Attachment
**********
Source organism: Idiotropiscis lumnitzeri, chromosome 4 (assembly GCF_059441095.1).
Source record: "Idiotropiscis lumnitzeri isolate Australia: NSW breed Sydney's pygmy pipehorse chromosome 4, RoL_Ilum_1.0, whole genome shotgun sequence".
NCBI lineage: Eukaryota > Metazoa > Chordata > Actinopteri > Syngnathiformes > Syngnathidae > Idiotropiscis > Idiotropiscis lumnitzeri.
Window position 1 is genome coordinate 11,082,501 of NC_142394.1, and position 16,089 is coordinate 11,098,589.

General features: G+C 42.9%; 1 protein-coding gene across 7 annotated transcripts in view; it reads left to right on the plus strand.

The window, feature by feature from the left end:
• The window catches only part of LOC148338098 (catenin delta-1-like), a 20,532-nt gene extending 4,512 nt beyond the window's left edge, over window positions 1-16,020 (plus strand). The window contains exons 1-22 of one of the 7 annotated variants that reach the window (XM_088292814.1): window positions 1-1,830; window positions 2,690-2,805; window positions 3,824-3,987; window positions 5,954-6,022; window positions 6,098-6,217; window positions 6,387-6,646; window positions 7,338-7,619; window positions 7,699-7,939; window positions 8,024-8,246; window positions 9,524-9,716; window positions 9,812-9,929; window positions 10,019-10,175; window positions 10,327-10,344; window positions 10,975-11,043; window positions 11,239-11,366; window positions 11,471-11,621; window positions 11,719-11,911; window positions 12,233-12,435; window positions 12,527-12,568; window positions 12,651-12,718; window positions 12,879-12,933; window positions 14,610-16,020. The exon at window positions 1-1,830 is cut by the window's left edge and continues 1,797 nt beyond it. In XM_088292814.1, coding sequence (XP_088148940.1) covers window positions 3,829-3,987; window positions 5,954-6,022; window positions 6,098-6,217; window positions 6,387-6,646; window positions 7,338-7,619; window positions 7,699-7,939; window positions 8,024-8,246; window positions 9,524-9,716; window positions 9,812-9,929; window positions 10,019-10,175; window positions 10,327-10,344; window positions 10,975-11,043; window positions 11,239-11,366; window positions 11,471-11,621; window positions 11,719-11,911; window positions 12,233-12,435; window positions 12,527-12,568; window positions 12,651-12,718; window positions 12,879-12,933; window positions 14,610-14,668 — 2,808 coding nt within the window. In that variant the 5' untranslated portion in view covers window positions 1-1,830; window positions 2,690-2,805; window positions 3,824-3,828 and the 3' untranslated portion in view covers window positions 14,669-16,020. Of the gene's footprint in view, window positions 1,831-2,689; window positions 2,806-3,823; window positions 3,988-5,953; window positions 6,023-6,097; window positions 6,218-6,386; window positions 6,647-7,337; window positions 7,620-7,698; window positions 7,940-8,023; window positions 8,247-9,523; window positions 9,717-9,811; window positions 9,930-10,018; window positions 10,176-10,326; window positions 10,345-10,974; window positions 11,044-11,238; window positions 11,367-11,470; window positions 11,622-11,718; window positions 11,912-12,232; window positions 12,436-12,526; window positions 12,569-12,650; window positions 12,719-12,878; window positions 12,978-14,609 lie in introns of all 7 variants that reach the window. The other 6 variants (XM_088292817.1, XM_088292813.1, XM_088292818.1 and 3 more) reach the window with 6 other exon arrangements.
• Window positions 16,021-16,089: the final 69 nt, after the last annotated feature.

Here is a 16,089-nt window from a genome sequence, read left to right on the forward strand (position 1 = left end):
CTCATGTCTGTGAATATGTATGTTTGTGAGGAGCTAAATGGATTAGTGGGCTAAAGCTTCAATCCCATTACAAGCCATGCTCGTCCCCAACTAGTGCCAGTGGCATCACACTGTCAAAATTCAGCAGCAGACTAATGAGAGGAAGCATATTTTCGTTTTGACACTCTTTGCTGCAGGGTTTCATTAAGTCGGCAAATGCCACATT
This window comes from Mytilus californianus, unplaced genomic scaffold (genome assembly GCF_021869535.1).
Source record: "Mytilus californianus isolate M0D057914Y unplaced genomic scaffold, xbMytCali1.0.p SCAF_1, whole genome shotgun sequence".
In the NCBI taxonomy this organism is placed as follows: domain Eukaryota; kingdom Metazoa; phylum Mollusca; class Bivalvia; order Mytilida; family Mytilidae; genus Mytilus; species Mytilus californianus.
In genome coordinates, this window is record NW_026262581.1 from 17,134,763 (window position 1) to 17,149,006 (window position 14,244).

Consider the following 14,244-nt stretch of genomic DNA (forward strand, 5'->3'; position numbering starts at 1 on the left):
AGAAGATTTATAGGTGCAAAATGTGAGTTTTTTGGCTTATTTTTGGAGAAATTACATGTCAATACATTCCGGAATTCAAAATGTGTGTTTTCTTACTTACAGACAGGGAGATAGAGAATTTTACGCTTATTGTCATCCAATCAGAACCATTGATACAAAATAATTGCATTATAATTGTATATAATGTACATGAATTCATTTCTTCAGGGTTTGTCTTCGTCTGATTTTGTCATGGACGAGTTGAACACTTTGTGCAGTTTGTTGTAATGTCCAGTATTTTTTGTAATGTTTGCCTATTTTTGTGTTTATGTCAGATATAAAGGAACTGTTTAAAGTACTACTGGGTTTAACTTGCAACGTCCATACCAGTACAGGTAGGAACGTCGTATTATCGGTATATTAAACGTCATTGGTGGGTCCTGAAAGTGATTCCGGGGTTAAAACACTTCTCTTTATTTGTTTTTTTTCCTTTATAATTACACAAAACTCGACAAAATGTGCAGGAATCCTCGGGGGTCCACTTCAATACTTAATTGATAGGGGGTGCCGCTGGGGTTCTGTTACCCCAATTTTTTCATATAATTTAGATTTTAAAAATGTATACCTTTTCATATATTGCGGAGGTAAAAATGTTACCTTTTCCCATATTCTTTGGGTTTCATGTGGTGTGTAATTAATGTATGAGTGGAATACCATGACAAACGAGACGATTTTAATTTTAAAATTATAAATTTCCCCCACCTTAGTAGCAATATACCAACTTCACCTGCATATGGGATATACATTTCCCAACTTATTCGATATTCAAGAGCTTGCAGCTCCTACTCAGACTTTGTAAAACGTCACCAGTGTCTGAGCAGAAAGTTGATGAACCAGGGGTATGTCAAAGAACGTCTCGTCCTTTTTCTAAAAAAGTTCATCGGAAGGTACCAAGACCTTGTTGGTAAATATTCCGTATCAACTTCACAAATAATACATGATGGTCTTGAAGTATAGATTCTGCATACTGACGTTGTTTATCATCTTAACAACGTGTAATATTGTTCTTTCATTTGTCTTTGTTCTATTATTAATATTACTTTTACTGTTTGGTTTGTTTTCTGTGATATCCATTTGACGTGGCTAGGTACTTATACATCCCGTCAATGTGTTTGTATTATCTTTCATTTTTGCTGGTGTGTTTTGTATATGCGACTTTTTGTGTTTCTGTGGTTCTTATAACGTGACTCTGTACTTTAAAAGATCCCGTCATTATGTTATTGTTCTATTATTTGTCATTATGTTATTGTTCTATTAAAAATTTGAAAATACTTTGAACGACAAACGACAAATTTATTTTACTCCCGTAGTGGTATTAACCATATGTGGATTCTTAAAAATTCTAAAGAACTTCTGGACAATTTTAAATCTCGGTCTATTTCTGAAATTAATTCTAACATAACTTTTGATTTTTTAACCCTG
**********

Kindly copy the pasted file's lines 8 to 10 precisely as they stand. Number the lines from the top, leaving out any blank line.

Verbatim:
• Window positions 16,021-16,089: the final 69 nt, after the last annotated feature.

Here is a 16,089-nt window from a genome sequence, read left to right on the forward strand (position 1 = left end):
CTCATGTCTGTGAATATGTATGTTTGTGAGGAGCTAAATGGATTAGTGGGCTAAAGCTTCAATCCCATTACAAGCCATGCTCGTCCCCAACTAGTGCCAGTGGCATCACACTGTCAAAATTCAGCAGCAGACTAATGAGAGGAAGCATATTTTCGTTTTGACACTCTTTGCTGCAGGGTTTCATTAAGTCGGCAAATGCCACATT